Top 10 Garden Photography Tips!
We love this time of year when gardens spring to life and are full of colour. There are so many fantastic photographic opportunities, so here’s our top 10 garden photography tips to help you capture your garden at it’s best!
1. Time to shoot
Take note of how shadow areas move across the garden at different times of the day and plan the most appropriate moments for your shots. Remember that early morning dew can add a touch of sparkle and sunshine turns golden before sunset.
2. Whatever the weather
You can’t beat strong sunlight for accentuating bold colours but dull days are better for subtle hues and minimising the depth of shadows, so make the most of varying weather for different shots. Don’t let a cloudy day put you off!
3. Lovely in landscape
The Landscape Picture Style makes for vivid greens and blues, as well as adding a little extra sharpness, so it’s particularly useful for creating dramatic images on a bright, sunny day.
4. Standard solution
While the Landscape Picture Style bumps up some colours, it can actually drain the vibrancy of red flowers. This means that in certain shooting situations it’s better to stick to the Standard setting.
5. Isolating blooms
To focus attention on individual blooms, use a longer telephoto zoom setting, switch to Av shooting mode and use a large aperture to reduce the depth of field. This isolates them against the background for an eye-catching effect.
6. Add depth
To squeeze wider areas into the frame, a wide-angle zoom setting has the inherent advantage of giving your image greater depth of field. Use a small aperture to accentuate this when you need to keep near and far objects in focus at the same time.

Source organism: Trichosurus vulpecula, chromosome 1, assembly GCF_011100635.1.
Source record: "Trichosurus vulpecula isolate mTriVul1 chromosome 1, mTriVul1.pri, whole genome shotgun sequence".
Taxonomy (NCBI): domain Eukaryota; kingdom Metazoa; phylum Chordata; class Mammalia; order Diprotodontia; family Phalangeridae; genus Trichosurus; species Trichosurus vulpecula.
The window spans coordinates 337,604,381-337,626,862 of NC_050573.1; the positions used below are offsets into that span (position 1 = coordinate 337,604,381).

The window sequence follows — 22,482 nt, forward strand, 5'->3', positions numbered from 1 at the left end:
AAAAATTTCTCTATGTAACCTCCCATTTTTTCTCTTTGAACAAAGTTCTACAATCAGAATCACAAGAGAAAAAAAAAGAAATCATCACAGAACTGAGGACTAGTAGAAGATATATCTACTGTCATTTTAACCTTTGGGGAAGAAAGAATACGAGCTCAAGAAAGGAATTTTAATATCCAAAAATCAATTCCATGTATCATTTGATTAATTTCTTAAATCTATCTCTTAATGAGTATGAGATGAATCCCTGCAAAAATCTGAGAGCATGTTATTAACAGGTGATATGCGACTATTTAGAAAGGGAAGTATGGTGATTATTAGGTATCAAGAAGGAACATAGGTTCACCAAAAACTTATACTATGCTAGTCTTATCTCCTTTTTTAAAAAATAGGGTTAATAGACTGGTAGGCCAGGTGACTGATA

7. Out of the gloom
To lift plants out of gloomy, shadowed areas, try using the pop-up fl ash on your camera or, preferably, invest in an off-camera flashgun.
8. White balance
A predominance of one bright colour can easily fool your camera’s Auto White Balance setting. Switch to Manual White Balance and then select the most appropriate setting for the conditions you’re working in.
9. Stay sharp
Gusty days make for lots of movement, and offer a great chance to shoot leafy flowers swaying in the breeze. Use a fast shutter speed to freeze the action and increase the sensitivity (ISO) if necessary.
10. Get abstract
Be inventive with the angles you choose and move in close to fill the frame with small detail, adding variety to your garden shots. A quick spray of water on a petal or leaf often adds interest, too.
This entry was posted on Tuesday, July 24th, 2012 at 1:10 pm and is filed under Canon D-SLR Skills, News. You can follow any responses to this entry through the RSS 2.0 feed. You can skip to the end and leave a comment. Pinging is currently not allowed.